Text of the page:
September 28, 2010
Family Day celebrated statewide with free meals for kids

By Niesha Lofing

Hundreds of restaurants statewide are offering free meals for children in an effort to encourage families to eat dinner together tonight.

Today is Family Day, an annual movement launched by the National Center on Addiction Substance Abuse at Columbia University. The center's research has found that children who eat dinner with their families are less likely to smoke, drink or use drugs.

More than 750 restaurants, from chain restaurants like Chili's Grill and Bar to independent restaurants such as Thai Basil Cafe in midtown, are offering a free meal for children with the purchase of an adult entree from 4 to 8 p.m. today, according to a news release from the restaurant organization.

Click here for a list of participating restaurants.

California First Lady Maria Shriver, who has served as the state's honorary chair of Family since 2006, is leading this year's effort, titled "WE are Family! California's Family Day."

Click here to go to Shriver's WE are Family website.

Looking for more interesting conversation than the obligatory "What did you do at school today?" Here are a few conversation starters from the entertaining (and insightful) new book "Dinner Talk: 365 engaging conversation starters to help you and your family connect" (Adams Media, $12.95, 384 pages).

The book was written by Emily Hall, a medical student who has worked with kids with behavioral problems for years, and her parents Philip Hall, a psychologist, and Nancy Hall, an elementary school principal.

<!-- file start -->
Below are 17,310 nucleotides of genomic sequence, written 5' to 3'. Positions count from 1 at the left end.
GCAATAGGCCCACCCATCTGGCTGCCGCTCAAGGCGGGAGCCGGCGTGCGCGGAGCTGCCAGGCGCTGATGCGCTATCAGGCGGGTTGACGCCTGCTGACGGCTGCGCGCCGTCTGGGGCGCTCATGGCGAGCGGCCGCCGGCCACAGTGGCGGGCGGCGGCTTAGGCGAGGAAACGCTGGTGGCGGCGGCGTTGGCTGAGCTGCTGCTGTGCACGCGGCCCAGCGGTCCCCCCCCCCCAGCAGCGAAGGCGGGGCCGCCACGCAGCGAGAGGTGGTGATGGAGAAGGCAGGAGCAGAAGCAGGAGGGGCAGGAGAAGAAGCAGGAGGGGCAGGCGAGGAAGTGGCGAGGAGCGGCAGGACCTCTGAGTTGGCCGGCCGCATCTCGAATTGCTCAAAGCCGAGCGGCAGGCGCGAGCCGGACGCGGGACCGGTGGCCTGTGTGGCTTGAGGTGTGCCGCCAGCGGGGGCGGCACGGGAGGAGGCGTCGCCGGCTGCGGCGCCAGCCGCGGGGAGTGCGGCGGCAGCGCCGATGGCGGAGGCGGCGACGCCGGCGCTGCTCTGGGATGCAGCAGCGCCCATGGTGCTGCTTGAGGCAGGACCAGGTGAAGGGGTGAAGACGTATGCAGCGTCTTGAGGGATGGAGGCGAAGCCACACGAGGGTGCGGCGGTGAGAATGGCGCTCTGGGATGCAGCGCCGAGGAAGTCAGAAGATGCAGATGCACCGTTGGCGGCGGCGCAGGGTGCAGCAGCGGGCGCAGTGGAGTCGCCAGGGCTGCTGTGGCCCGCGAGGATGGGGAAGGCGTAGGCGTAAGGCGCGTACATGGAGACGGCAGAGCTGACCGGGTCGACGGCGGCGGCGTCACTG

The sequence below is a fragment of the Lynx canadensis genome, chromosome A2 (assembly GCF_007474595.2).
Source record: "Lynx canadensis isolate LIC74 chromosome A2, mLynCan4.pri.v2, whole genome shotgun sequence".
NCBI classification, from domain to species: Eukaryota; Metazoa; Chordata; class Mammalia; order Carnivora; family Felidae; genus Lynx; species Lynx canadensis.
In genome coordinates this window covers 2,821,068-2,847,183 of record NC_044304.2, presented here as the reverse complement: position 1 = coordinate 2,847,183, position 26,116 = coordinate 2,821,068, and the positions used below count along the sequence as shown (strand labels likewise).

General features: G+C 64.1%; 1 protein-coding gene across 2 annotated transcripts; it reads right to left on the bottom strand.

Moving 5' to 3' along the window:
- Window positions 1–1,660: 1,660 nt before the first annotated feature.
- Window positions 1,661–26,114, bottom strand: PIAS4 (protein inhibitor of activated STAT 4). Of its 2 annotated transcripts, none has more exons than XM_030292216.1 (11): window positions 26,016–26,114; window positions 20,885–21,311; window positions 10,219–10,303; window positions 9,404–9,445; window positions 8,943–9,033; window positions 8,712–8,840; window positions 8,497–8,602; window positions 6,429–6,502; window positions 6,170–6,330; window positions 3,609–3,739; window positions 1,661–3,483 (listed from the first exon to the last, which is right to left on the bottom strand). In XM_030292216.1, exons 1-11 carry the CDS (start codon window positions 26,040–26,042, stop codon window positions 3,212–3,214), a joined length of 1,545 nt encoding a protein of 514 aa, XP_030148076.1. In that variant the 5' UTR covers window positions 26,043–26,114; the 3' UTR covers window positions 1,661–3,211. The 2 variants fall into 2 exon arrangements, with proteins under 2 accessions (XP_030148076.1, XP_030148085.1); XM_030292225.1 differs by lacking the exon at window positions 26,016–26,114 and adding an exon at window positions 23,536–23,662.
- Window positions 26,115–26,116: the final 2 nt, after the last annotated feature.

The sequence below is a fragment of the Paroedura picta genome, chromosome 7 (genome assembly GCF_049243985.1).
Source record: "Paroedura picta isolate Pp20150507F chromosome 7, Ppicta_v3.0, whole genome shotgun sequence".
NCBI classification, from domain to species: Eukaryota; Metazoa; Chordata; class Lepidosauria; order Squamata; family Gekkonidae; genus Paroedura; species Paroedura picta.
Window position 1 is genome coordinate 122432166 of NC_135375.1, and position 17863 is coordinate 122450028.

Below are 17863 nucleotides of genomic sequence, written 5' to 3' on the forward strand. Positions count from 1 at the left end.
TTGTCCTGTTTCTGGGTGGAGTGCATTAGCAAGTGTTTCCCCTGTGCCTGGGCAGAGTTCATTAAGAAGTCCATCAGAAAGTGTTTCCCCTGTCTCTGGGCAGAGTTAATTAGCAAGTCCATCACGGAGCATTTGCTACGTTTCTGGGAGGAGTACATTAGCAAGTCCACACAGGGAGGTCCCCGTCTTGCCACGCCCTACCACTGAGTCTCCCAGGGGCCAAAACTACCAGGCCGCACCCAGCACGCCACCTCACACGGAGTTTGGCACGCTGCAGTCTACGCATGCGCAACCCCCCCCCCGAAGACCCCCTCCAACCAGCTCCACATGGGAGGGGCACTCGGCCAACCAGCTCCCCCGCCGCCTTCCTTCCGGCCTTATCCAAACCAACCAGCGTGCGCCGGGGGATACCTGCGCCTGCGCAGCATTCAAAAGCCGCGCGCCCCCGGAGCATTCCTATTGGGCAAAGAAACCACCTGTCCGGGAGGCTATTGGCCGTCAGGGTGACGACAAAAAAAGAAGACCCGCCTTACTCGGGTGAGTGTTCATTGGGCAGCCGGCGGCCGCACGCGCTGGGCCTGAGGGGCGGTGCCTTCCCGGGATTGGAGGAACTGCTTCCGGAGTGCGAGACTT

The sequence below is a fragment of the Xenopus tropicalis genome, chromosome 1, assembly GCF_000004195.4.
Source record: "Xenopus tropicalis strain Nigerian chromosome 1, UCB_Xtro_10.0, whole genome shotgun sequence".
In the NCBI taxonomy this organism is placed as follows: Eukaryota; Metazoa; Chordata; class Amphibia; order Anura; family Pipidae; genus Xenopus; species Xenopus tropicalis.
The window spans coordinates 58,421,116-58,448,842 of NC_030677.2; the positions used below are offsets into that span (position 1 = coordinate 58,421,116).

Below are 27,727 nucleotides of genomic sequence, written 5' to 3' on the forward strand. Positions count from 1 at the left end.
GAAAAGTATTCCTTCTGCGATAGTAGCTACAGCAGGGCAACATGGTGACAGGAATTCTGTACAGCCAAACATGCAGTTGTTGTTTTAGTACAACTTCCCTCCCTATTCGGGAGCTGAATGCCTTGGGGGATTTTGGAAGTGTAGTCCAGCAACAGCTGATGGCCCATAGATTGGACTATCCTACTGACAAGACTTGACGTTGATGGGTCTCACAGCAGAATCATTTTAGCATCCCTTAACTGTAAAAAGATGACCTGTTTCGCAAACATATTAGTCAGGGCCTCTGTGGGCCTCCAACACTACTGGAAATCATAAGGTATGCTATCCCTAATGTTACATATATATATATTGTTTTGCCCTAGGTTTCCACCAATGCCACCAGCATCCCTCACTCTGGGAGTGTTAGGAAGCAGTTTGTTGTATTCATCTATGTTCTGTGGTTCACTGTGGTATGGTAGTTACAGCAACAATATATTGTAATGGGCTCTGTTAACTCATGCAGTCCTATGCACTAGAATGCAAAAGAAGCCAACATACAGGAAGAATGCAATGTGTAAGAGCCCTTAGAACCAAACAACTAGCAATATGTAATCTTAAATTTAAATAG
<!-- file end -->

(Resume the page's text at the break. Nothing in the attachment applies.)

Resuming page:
• Would you rather ride in a submarine, a hot air balloon or a glider? Encourage your child to talk about why they chose that mode of transportation. Who would they take with them? Do they like underwater adventures more than aerial ones? The answer will help give you an understanding of the child's awareness.

• If company were coming to visit and stay for several days, what one thing in our town would you like to show them? The question will enhance pride that children feel about the community. Ask them whether it's their favorite place in town. Do other towns have a similar place?

• How do you show your friends that you care about them? This question may even help adults at the table realize that they don't intentionally do enough to demonstrate their regard for others. Keep the conversation going by making sure your child knows how proud you of her caring about her friends. Ask her how others show they care toward her and how it makes her feel.

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